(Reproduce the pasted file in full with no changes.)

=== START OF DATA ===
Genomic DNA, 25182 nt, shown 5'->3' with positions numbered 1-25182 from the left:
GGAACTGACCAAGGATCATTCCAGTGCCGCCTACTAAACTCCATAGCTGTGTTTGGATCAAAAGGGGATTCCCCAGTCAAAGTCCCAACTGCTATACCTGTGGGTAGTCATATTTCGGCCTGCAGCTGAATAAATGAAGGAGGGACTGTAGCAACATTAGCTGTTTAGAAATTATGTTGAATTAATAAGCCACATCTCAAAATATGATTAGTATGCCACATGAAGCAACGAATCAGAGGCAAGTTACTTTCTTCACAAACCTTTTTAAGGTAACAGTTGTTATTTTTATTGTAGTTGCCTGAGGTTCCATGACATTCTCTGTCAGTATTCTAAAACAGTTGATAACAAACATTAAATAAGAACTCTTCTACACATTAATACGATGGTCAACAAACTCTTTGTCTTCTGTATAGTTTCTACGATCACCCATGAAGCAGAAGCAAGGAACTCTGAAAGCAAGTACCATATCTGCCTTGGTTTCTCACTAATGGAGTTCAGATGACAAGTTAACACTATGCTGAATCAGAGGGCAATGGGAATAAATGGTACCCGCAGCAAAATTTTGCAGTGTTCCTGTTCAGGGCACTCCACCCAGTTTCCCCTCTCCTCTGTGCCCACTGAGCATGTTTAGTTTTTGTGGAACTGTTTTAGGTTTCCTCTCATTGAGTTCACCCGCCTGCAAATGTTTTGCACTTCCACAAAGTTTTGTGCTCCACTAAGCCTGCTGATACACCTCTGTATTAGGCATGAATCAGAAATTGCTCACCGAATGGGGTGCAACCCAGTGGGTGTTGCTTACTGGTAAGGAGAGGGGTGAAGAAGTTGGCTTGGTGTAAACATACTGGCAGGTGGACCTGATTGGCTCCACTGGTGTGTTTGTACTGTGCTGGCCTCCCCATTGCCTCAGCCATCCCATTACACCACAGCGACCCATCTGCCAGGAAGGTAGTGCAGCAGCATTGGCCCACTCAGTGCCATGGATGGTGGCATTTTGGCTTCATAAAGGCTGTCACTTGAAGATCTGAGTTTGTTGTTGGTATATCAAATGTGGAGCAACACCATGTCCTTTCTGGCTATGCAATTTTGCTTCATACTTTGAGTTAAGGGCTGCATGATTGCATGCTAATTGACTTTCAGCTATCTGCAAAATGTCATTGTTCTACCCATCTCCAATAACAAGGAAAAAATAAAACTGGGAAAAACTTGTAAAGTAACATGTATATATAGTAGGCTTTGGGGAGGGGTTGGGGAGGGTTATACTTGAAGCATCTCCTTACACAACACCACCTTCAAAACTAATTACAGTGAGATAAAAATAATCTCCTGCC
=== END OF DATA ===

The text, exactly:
Genomic DNA, 25182 nt, shown 5'->3' with positions numbered 1-25182 from the left:
GGAACTGACCAAGGATCATTCCAGTGCCGCCTACTAAACTCCATAGCTGTGTTTGGATCAAAAGGGGATTCCCCAGTCAAAGTCCCAACTGCTATACCTGTGGGTAGTCATATTTCGGCCTGCAGCTGAATAAATGAAGGAGGGACTGTAGCAACATTAGCTGTTTAGAAATTATGTTGAATTAATAAGCCACATCTCAAAATATGATTAGTATGCCACATGAAGCAACGAATCAGAGGCAAGTTACTTTCTTCACAAACCTTTTTAAGGTAACAGTTGTTATTTTTATTGTAGTTGCCTGAGGTTCCATGACATTCTCTGTCAGTATTCTAAAACAGTTGATAACAAACATTAAATAAGAACTCTTCTACACATTAATACGATGGTCAACAAACTCTTTGTCTTCTGTATAGTTTCTACGATCACCCATGAAGCAGAAGCAAGGAACTCTGAAAGCAAGTACCATATCTGCCTTGGTTTCTCACTAATGGAGTTCAGATGACAAGTTAACACTATGCTGAATCAGAGGGCAATGGGAATAAATGGTACCCGCAGCAAAATTTTGCAGTGTTCCTGTTCAGGGCACTCCACCCAGTTTCCCCTCTCCTCTGTGCCCACTGAGCATGTTTAGTTTTTGTGGAACTGTTTTAGGTTTCCTCTCATTGAGTTCACCCGCCTGCAAATGTTTTGCACTTCCACAAAGTTTTGTGCTCCACTAAGCCTGCTGATACACCTCTGTATTAGGCATGAATCAGAAATTGCTCACCGAATGGGGTGCAACCCAGTGGGTGTTGCTTACTGGTAAGGAGAGGGGTGAAGAAGTTGGCTTGGTGTAAACATACTGGCAGGTGGACCTGATTGGCTCCACTGGTGTGTTTGTACTGTGCTGGCCTCCCCATTGCCTCAGCCATCCCATTACACCACAGCGACCCATCTGCCAGGAAGGTAGTGCAGCAGCATTGGCCCACTCAGTGCCATGGATGGTGGCATTTTGGCTTCATAAAGGCTGTCACTTGAAGATCTGAGTTTGTTGTTGGTATATCAAATGTGGAGCAACACCATGTCCTTTCTGGCTATGCAATTTTGCTTCATACTTTGAGTTAAGGGCTGCATGATTGCATGCTAATTGACTTTCAGCTATCTGCAAAATGTCATTGTTCTACCCATCTCCAATAACAAGGAAAAAATAAAACTGGGAAAAACTTGTAAAGTAACATGTATATATAGTAGGCTTTGGGGAGGGGTTGGGGAGGGTTATACTTGAAGCATCTCCTTACACAACACCACCTTCAAAACTAATTACAGTGAGATAAAAATAATCTCCTGCC